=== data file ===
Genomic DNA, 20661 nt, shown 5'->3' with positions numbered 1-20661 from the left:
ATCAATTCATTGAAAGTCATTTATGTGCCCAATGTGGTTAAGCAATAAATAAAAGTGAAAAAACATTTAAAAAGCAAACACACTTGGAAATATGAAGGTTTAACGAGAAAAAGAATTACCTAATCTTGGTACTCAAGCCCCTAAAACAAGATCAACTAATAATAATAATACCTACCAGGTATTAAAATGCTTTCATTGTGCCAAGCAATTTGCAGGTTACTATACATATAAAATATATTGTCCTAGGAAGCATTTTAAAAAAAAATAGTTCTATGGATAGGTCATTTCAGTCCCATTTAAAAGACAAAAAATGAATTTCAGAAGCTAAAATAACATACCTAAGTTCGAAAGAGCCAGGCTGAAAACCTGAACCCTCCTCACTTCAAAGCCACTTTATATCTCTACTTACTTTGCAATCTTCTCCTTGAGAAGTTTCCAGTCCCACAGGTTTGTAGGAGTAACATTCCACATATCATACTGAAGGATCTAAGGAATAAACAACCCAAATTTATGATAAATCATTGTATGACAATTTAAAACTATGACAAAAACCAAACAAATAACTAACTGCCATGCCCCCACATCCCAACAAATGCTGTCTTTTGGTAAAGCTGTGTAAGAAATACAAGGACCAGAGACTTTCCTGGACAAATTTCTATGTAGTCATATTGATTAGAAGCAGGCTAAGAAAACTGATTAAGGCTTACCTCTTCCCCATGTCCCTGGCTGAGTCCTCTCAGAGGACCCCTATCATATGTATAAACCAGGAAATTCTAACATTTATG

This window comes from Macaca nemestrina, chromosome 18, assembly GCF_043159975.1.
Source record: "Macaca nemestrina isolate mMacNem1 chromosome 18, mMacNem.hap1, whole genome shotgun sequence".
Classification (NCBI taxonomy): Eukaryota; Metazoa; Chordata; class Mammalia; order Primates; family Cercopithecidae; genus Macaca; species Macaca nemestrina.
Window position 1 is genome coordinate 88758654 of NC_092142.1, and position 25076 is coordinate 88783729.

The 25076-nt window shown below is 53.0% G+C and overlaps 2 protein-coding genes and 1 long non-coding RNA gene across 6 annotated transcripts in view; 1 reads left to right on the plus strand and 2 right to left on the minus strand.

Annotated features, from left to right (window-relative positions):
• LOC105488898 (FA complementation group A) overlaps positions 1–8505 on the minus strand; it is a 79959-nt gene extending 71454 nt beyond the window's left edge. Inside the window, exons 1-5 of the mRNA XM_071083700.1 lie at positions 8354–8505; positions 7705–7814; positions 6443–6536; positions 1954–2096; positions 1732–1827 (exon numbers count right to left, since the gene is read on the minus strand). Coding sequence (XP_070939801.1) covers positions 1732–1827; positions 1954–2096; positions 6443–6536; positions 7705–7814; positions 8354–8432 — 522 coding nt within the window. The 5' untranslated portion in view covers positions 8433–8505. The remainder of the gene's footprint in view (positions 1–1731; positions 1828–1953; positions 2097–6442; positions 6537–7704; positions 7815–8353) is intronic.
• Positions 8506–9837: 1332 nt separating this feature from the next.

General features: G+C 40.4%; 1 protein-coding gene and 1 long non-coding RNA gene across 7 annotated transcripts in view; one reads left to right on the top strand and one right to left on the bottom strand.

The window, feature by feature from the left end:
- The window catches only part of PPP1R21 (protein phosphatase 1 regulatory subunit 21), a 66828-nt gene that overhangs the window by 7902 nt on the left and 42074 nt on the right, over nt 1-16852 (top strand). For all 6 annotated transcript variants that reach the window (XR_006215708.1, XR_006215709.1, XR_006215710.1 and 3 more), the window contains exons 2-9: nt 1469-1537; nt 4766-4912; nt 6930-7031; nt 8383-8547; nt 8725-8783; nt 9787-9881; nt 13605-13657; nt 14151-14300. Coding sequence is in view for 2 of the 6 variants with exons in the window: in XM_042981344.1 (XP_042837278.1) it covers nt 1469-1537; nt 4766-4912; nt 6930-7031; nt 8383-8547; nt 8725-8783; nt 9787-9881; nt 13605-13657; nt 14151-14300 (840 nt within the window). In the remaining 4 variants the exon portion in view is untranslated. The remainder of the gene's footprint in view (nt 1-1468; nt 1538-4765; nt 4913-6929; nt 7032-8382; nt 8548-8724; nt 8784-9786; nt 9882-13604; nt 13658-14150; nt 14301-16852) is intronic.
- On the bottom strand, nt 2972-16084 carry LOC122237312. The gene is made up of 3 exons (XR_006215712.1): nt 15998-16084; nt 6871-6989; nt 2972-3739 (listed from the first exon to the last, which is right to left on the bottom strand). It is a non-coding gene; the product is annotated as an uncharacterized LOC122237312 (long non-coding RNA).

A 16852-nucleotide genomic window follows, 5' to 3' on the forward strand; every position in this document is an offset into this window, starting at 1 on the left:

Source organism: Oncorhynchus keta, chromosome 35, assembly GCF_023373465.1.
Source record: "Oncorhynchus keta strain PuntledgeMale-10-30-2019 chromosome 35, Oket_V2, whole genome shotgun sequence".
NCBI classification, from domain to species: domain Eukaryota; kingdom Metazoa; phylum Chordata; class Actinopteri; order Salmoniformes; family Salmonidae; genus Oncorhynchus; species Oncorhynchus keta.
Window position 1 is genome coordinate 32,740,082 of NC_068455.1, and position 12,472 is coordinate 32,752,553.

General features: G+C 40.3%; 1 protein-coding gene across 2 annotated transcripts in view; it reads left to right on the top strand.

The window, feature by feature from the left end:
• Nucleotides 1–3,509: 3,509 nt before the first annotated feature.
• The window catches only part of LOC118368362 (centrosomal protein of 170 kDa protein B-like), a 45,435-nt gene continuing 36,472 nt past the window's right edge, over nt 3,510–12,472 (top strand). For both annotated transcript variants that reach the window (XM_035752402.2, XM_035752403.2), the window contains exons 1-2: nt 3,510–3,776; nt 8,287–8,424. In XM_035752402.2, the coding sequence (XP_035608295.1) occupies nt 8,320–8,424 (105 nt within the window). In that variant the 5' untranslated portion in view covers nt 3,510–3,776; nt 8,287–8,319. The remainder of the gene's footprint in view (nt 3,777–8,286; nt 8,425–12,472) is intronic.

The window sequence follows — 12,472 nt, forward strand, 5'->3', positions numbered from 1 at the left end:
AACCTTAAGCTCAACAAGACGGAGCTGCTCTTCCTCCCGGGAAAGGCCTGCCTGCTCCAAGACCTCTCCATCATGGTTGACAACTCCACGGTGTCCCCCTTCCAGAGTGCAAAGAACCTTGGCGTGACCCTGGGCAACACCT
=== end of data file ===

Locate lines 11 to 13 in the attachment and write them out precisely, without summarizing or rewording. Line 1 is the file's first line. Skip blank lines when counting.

General features: G+C 40.4%; 1 protein-coding gene and 1 long non-coding RNA gene across 7 annotated transcripts in view; one reads left to right on the top strand and one right to left on the bottom strand.

The window, feature by feature from the left end:
- The window catches only part of PPP1R21 (protein phosphatase 1 regulatory subunit 21), a 66828-nt gene that overhangs the window by 7902 nt on the left and 42074 nt on the right, over nt 1-16852 (top strand). For all 6 annotated transcript variants that reach the window (XR_006215708.1, XR_006215709.1, XR_006215710.1 and 3 more), the window contains exons 2-9: nt 1469-1537; nt 4766-4912; nt 6930-7031; nt 8383-8547; nt 8725-8783; nt 9787-9881; nt 13605-13657; nt 14151-14300. Coding sequence is in view for 2 of the 6 variants with exons in the window: in XM_042981344.1 (XP_042837278.1) it covers nt 1469-1537; nt 4766-4912; nt 6930-7031; nt 8383-8547; nt 8725-8783; nt 9787-9881; nt 13605-13657; nt 14151-14300 (840 nt within the window). In the remaining 4 variants the exon portion in view is untranslated. The remainder of the gene's footprint in view (nt 1-1468; nt 1538-4765; nt 4913-6929; nt 7032-8382; nt 8548-8724; nt 8784-9786; nt 9882-13604; nt 13658-14150; nt 14301-16852) is intronic.